“That is an ethical concern. In our hunter education program and in our general dealings with hunters we try to discourage people from taking game in a manner that can disturb others,” Lewis said.


    “It’s a public trust resource. Everyone enjoys wildlife in different ways. We try to discourage hunters from shooting game, even if it’s legal to take it, in such a way that might prove disturbing to others, such as to kill an animal that people are watching and photographing,” he said.


    On the other side of the coin, though, there also is a hunter harassment law, where it is prohibited for a person to position themselves or something else in such a way as to prevent a hunter from taking game they are lawfully stalking.


    “It works both ways,” Lewis said.


    Agree it works both ways, but my take is that what the "hunters" did, regardless if it was technically legal or not, was pretty lame and sure doesn't paint the entire hunting community in a good light. Was up to them to know the Refuge boundaries too and the differing regs concerning how far off the road you need to be before shooting.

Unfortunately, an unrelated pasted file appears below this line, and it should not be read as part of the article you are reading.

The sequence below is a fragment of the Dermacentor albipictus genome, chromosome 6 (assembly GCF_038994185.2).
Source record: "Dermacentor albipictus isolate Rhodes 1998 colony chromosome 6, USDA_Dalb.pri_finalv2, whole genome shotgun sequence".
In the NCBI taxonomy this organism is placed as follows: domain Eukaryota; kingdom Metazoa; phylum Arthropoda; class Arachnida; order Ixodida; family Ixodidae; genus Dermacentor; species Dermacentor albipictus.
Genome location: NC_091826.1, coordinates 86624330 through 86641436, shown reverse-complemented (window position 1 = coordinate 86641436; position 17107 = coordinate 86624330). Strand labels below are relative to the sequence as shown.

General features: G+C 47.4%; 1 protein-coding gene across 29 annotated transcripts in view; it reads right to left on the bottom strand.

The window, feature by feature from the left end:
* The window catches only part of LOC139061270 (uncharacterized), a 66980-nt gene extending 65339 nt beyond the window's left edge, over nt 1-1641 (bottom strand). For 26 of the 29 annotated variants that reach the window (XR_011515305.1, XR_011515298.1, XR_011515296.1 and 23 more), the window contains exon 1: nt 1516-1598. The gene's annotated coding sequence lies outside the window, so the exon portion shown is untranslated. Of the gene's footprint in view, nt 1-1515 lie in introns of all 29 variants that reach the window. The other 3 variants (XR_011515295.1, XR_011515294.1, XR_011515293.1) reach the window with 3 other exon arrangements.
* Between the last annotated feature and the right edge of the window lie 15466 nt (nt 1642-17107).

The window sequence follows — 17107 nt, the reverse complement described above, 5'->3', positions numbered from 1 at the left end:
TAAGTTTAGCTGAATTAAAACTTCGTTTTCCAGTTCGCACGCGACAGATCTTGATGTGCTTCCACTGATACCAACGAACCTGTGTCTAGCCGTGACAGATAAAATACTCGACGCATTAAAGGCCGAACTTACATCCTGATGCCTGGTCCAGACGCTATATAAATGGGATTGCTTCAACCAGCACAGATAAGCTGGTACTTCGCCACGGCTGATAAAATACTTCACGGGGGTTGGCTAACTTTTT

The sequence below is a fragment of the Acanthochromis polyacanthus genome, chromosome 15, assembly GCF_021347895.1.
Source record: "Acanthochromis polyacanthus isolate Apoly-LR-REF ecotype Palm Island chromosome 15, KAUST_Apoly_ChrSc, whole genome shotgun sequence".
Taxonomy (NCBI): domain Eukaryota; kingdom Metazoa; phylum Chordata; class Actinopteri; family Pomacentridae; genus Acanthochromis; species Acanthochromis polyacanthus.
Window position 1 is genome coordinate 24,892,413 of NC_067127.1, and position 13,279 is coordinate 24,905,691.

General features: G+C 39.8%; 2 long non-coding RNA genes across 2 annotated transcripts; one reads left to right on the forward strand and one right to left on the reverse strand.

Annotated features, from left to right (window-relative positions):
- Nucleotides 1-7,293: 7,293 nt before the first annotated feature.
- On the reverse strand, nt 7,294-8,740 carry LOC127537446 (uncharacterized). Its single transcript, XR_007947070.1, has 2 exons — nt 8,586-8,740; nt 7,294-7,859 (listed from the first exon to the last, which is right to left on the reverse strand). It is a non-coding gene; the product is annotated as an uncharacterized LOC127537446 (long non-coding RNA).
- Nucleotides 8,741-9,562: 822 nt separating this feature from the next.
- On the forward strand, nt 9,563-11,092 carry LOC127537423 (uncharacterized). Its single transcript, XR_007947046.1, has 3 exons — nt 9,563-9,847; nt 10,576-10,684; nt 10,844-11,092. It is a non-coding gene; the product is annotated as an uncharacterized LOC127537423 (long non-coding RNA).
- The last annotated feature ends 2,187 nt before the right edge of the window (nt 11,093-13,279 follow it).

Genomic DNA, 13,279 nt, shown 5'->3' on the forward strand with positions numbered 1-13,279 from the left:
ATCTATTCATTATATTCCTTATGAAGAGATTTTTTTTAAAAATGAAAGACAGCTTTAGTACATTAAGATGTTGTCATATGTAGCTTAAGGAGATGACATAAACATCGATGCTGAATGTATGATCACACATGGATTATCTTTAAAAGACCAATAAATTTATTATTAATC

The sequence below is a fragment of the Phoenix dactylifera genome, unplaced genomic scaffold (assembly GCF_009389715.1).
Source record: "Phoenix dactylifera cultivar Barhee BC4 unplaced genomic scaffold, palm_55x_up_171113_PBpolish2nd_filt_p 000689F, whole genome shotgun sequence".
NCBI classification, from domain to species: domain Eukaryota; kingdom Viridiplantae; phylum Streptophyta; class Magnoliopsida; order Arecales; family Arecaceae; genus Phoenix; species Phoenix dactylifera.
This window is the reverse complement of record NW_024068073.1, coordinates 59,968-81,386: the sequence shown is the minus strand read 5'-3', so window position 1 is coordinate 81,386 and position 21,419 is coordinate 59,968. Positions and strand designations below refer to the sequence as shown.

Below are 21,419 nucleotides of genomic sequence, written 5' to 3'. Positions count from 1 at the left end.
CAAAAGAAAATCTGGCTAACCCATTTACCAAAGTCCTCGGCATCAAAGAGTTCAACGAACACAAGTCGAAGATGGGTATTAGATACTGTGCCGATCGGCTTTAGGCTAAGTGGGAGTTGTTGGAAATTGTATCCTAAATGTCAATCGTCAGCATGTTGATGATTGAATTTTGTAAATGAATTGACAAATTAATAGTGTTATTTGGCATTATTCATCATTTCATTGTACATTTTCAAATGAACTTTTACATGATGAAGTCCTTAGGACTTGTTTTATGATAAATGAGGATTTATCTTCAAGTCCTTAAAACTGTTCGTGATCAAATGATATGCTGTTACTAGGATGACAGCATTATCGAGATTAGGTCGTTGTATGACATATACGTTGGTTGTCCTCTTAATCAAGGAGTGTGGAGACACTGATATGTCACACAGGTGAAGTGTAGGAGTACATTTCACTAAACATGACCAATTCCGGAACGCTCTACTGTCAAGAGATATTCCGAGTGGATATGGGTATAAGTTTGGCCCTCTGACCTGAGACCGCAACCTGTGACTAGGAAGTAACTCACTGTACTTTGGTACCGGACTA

7. #7

    Default Press

    This isn't the best light for hunters to be exposed in. However IF the bear continued to frequent the highway the Possum Cops would have been called out to shoot the bear to protect the populace.
    That would have made the press, as well.

    NOW who is responseable for the bears safety, PETA ?
    " Americans will never need the 2nd Amendment, until the government tries to take it away."

    On the road of life..... Pot holes keep things interesting !

  8. #8
    Member TWB's Avatar
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    Quote Originally Posted by brav01 View Post
    That would have made the press, as well.